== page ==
Liberal free-speech advocates rush to point out that the views of these individuals must be heard first to be rejected. But this is not the case. Universities invite speakers not chiefly to present otherwise unavailable discoveries, but to present to the public views they have presented elsewhere. When those views invalidate the humanity of some people, they restrict speech as a public good.

In such cases there is no inherent value to be gained from debating them in public. In today’s age, we also have a simple solution that should appease all those concerned that students are insufficiently exposed to controversial views. It is called the internet, where all kinds of offensive expression flourish unfettered on a vast platform available to nearly all.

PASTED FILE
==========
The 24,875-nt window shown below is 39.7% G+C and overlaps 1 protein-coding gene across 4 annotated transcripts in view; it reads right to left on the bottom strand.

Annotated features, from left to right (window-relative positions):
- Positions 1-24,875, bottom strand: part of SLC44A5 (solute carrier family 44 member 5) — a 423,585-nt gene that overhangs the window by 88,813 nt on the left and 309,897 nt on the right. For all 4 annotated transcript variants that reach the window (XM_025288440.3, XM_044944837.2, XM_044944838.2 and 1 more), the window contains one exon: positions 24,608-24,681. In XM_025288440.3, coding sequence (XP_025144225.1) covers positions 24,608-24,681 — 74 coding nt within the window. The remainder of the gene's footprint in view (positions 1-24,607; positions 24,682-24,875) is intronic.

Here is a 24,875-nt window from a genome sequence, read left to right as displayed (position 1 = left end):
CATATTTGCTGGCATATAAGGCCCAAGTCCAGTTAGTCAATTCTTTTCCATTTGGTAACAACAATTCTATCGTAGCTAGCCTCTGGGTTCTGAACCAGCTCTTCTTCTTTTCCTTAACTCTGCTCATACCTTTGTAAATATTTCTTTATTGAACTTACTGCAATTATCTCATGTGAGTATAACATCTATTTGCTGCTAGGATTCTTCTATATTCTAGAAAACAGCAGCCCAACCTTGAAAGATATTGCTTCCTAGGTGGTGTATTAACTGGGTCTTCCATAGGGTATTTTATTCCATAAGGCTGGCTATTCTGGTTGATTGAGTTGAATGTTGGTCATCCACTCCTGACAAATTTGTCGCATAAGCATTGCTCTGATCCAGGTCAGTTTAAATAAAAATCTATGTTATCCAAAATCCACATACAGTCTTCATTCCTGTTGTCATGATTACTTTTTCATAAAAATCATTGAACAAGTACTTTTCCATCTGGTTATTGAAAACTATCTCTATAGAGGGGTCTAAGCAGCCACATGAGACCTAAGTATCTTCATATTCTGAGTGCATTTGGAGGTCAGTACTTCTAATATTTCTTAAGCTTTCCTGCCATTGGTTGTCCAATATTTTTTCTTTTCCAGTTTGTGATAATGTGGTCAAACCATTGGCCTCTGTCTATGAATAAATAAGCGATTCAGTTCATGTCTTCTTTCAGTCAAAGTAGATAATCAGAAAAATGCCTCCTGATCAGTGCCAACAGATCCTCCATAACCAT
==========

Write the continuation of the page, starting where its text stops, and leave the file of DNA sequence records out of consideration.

Baer invokes French intellectual heavyweights to bolster his proposition that only untutored rubes who have failed to keep up with the latest in philosophical thinking believe that even controversial speakers should be allowed to air their views:

Widespread caricatures of students as overly sensitive, vulnerable and entitled “snowflakes” fail to acknowledge the philosophical work that was carried out, especially in the 1980s and ’90s, to legitimate experience — especially traumatic experience — which had been dismissed for decades as unreliable, untrustworthy and inaccessible to understanding.

The philosopher Jean-François Lyotard, best known for his prescient analysis in “The Postmodern Condition” of how public discourse discards the categories of true/false and just/unjust in favor of valuing the mere fact that something is being communicated, examined the tension between experience and argument in a different way.